Friday, February 28, 2014 

Missing persons.

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Thursday, February 27, 2014 

The nerve of GCHQ.

It makes me look only slightly daft that the day after I wonder if the Graun and the rest of the media have been self-censoring over the latest Snowden document, the paper goes and exposes yet another massively invasive GCHQ programme. This time it turns out everyone's favourite Cheltenham based spooks were (and no doubt still are) tapping into Yahoo's webcam service, collecting a grabbed image from the streams of those targeted every 5 minutes.  Staggeringly, 1.8 million accounts were accessed during a six-month period in 2008, for what seems more than anything to have been an exercise in testing facial recognition software.  The program was, brazenly, it must be said, called Optic Nerve.

Just how many terrorist suspects or criminals who use Yahoo Webcam had their chats intercepted we can't know.  What anyone with even the slightest knowledge of the internet does know is while now used for Skype and so on, webcams were principally bought to begin with by teenagers who chatted online.  GCHQ though professes itself to be shocked, shocked that from a sample of 323 users whose streams were intercepted, each of which had just 1 image from those collected examined, 7.1% contained "undesirable nudity".  In what has to be an example of massive understatement, GCHQ considers this to be a surprise.  I mean, who knew people used webcams to do such things?

Don't worry though, GCHQ staff weren't using the Optic Nerve database to exchange amateur porn with each other.  Such "dissemination of offensive material" is a disciplinary offence, and bulk queries were later restricted to just the metadata, lest anyone start building their own personal collection of homegrown nudes.  It seems almost impolite to say, as Jamie has it, but if you're spying on people who aren't specific targets and what you're getting as a result is images of people naked, then images of people naked would seem to be what you're looking to get.  Even more delicate is the fact that as alluded to above, teenagers are likely to still be the main users of a service like Yahoo Webcam.  Let's hope there aren't more people like Geoffrey Prime with the organisation, eh?

According to the government, security services and the High Court, we shouldn't be allowed to know such things have been done in our name.  How do we know Optic Nerve didn't in fact result in the identification of a terrorist who otherwise would have killed people?  How do we know that the facial recognition software won't go on to be hugely important in stopping an attack?  By exposing it those who wish us harm will now know they've been watched and can be watched; as for the millions who had their privacy infringed and potentially their most intimate moments captured, surely it's a small sacrifice to make for security.  Or it could be the ultimate example of the security services doing something purely because they can, caring only for the sensitivities of their staff in having to look at such images, not for the people who had their streams intercepted in bulk.  If there hadn't been enough evidence already of the dubious benefits of mass interception, surely this ought to be the Milly Dowler moment.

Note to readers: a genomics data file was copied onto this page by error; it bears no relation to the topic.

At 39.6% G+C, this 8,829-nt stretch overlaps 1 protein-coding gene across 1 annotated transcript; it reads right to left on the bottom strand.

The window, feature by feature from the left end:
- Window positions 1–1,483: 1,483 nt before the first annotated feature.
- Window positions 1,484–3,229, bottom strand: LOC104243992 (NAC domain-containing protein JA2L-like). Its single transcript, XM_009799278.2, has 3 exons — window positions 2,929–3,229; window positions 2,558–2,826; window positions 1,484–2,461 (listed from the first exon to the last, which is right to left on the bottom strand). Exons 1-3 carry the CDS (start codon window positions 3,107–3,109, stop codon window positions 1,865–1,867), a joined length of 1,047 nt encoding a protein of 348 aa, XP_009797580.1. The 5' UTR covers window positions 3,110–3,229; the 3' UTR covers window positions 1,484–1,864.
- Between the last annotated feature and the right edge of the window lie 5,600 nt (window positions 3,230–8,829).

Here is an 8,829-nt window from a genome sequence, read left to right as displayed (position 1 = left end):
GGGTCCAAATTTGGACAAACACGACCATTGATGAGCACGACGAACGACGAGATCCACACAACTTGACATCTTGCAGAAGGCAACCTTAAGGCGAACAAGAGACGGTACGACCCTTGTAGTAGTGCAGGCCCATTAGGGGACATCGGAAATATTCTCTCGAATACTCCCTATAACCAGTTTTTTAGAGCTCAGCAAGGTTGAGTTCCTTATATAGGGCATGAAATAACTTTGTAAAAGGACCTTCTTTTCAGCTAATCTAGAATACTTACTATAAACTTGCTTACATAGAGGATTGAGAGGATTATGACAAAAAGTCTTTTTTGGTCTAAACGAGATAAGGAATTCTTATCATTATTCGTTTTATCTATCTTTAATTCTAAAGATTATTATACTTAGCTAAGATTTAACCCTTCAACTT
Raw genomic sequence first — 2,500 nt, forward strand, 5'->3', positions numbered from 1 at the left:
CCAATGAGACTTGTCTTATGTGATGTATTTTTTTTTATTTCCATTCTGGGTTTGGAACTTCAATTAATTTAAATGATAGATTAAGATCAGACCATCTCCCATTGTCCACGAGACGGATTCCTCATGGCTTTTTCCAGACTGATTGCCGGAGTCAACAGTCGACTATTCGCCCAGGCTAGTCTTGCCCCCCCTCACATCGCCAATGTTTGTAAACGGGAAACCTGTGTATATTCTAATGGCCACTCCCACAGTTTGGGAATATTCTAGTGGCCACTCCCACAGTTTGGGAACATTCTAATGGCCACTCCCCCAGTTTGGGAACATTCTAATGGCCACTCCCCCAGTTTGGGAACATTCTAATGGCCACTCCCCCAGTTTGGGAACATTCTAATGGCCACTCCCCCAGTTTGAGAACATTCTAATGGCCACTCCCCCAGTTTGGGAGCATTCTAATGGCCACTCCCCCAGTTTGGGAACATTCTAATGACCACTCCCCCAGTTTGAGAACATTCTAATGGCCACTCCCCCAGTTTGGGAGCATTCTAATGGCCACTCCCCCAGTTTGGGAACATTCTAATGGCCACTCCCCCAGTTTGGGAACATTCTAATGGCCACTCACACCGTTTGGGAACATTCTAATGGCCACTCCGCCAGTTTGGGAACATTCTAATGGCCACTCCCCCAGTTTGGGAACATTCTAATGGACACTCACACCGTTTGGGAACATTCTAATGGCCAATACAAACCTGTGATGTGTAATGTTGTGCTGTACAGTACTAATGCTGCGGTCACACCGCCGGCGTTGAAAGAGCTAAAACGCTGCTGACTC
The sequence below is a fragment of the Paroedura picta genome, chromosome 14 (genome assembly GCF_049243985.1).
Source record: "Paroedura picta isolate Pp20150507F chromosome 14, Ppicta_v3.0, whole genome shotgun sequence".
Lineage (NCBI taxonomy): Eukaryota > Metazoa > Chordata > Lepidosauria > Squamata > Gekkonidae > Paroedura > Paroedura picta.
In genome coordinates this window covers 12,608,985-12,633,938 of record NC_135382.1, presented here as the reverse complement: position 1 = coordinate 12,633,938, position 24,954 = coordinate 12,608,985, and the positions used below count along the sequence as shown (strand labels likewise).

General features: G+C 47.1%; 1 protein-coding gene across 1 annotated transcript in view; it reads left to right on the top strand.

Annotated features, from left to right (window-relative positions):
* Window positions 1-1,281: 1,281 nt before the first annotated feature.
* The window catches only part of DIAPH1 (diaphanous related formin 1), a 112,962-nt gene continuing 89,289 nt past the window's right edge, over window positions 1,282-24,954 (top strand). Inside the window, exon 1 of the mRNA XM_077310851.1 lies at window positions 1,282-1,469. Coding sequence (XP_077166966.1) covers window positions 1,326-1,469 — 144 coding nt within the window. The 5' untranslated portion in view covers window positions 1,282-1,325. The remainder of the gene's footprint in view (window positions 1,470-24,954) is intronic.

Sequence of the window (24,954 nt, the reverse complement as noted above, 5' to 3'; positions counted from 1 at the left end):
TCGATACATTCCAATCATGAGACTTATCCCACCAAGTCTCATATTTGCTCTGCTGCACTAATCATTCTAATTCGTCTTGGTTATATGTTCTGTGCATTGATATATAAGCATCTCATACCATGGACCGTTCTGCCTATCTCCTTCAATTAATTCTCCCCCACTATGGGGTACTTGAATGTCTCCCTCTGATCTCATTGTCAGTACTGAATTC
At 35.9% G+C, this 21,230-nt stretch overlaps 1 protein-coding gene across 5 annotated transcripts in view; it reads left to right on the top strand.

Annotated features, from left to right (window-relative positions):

P.S. Patricia Hewitt's apology for "getting it wrong" over the Paedophile Information Exchange's links with the National Council for Civil Liberties when she was general secretary back in the 70s looked inevitable after the Graun found a document suggesting that PIE's advice on the age of consent influenced NCCL's lobbying in 1976.  Whether it really did or not is another matter, but as the first real piece of evidence to imply it might have been the case it most definitely brought Hewitt's judgement into question.  Much else still remains murky, and no one has denied that by '76 after Jack Dromey's intervention, even if certain members remained on committees, PIE had mostly been sidelined.  Tom O'Carroll, the then chair of PIE, who doesn't seem to have any reason to lie, says the three never attended the gay rights sub-committee he was on during the late 70s, and that the impression he received was Hewitt, Dromey and Harman were hostile towards PIE even if they didn't make any major moves to expel the organisation.

P.P.S. Nice to see that along with the more obvious mistakes she made while editor of the Sun, Rebekah Brooks admitted she has regrets over her helming of the paper's campaigning on Baby Peter, something she had previously defended in her Hugh Cudlipp lecture.  "Balance went out the window," she said, while it was "cruel, harsh and over the top" to put a photographer outside Sharon Shoesmith's house.  Brooks might also want to privately apologise to Maria Ward, for how commenters were allowed on the Sun's website to tell her to kill herself.  Lastly, worth reflecting that had it not been for the Sun's vociferous campaign, with it demanding "a price to be paid for [Baby Peter's] little life", the taxpayer wouldn't have had to shell out hundreds of thousands of pounds in compensation to Shoesmith after Ed Balls acted unlawfully to dismiss her.

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Wednesday, February 26, 2014 

Whither press freedom?

The Guardian is guilty of treachery, and Edward Snowden's disclosures have put lives at risk. Not the opinion of politicians or the security services themselves, although the latter has all but said as much and the odd MP has stuck their pennyworth in, but that of the Daily Mail and commentators in the Telegraph. As Peter Preston wrote in the Observer (although considering his giving into the government over the Sarah Tisdall affair some would say he's one to talk), despite some initial misgivings the press united in defiance over the Thatcher government's attempt to ban Spycatcher. That Tory supporting papers are this time siding with the judges when they say the media as a whole should not publish any intelligence material as they cannot know what potential damage it may cause ought to worry us.